The oil on wood painting depicts the story of the Annunciation, that is when Archangel Gabriel tells the Virgin Mary that God had chosen her as the mother of Jesus Christ. The work remained relatively unknown until 1867, when it was moved from a convent near
New elements distinguish this piece from this iconography represented by precedents of the earlier Renaissance period, however. The scene is depicted as taking place outside, in contrast to medieval iconography, in which the Virgin Mary Annunciate is always indoors, and sometimes Gabriele is outdoors or just coming through the door.
The angel’s physical depth is shown as he lands down on the grass after flying down from heaven with his wings still fluttering. He is a ‘classical’ angel according to traditional iconography, but his wings differ in that they are similar to those of a bird. They are very realistically painted. The way the clothing drapes on both figures is also very realistic.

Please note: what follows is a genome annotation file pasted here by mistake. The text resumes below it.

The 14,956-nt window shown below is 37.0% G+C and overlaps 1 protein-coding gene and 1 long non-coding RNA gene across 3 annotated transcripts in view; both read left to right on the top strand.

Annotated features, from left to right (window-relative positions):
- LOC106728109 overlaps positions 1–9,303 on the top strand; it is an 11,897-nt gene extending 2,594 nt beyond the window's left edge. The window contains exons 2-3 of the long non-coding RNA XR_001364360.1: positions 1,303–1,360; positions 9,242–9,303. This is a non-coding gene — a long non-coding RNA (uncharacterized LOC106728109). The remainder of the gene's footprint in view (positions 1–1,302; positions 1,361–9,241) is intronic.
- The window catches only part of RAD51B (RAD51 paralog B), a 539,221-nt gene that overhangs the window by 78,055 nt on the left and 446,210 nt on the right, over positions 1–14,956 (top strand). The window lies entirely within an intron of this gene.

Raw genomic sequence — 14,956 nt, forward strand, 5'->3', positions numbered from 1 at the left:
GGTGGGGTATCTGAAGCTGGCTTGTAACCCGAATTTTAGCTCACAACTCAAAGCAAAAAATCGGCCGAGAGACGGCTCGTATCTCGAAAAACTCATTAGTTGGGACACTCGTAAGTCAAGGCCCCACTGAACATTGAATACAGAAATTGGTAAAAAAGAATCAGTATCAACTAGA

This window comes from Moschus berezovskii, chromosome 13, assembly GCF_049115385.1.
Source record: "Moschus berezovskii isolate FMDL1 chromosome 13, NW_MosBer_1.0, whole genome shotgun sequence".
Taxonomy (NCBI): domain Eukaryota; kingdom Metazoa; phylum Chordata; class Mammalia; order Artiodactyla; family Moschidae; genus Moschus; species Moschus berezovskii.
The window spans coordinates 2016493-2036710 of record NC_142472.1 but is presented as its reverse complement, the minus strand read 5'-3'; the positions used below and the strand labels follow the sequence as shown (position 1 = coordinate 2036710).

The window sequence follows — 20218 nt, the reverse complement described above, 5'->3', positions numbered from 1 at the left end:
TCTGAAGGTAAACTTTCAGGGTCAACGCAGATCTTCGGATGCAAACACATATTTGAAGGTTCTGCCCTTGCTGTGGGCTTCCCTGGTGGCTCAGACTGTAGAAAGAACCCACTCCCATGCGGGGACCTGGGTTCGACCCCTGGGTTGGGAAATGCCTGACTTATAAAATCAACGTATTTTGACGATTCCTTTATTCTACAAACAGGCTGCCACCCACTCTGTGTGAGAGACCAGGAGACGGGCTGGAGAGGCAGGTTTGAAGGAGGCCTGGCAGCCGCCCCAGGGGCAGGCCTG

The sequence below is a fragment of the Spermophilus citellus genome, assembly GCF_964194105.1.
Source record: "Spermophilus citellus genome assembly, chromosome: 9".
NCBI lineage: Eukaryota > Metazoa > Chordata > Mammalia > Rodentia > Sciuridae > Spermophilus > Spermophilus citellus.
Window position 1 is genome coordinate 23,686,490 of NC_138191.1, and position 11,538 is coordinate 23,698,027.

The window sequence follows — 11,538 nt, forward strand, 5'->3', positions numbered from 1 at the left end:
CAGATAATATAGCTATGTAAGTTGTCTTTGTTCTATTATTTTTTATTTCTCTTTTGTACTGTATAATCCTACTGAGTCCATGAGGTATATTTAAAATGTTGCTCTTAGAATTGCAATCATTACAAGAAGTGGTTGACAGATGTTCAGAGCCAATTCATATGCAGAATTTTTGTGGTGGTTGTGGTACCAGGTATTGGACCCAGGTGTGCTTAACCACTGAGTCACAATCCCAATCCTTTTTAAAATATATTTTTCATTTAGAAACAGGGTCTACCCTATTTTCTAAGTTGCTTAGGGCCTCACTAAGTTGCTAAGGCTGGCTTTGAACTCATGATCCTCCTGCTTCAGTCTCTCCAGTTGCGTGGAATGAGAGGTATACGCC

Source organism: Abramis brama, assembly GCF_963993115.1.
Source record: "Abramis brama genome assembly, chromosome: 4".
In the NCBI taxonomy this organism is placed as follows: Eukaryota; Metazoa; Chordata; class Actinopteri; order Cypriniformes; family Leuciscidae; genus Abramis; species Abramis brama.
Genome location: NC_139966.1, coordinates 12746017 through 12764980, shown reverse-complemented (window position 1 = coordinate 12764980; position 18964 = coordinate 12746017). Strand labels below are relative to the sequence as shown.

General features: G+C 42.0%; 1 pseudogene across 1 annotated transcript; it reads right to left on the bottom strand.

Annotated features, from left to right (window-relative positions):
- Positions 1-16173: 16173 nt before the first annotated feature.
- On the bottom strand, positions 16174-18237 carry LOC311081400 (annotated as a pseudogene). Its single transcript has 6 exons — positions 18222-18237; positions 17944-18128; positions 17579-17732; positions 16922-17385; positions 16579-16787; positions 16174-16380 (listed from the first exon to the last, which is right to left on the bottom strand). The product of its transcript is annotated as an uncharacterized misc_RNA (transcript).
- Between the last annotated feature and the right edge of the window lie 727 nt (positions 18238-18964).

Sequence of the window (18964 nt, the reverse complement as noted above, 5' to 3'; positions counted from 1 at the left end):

According to Giorgio Vasari, Leonardo used to make chalk models of his figures and clothe them in order to accurately study the way in which the clothing draped on the figures.
With the right hand, Gabriel blesses the Virgin Mary, and in his left hand, he is holding a lily, a symbol for purity. The Virgin Mary is sitting down in front of a bookstand or small altar, which is decorated with classical motifs that seem very much influenced by Verrocchio.
The Virgin Mary has her right hand and arm unrealistically stretched out and seems to be reading the book in front of her, from back to front! In the background, there is a river with boats, mountains and trees. The line of cypress helps to physically divide the backdrop.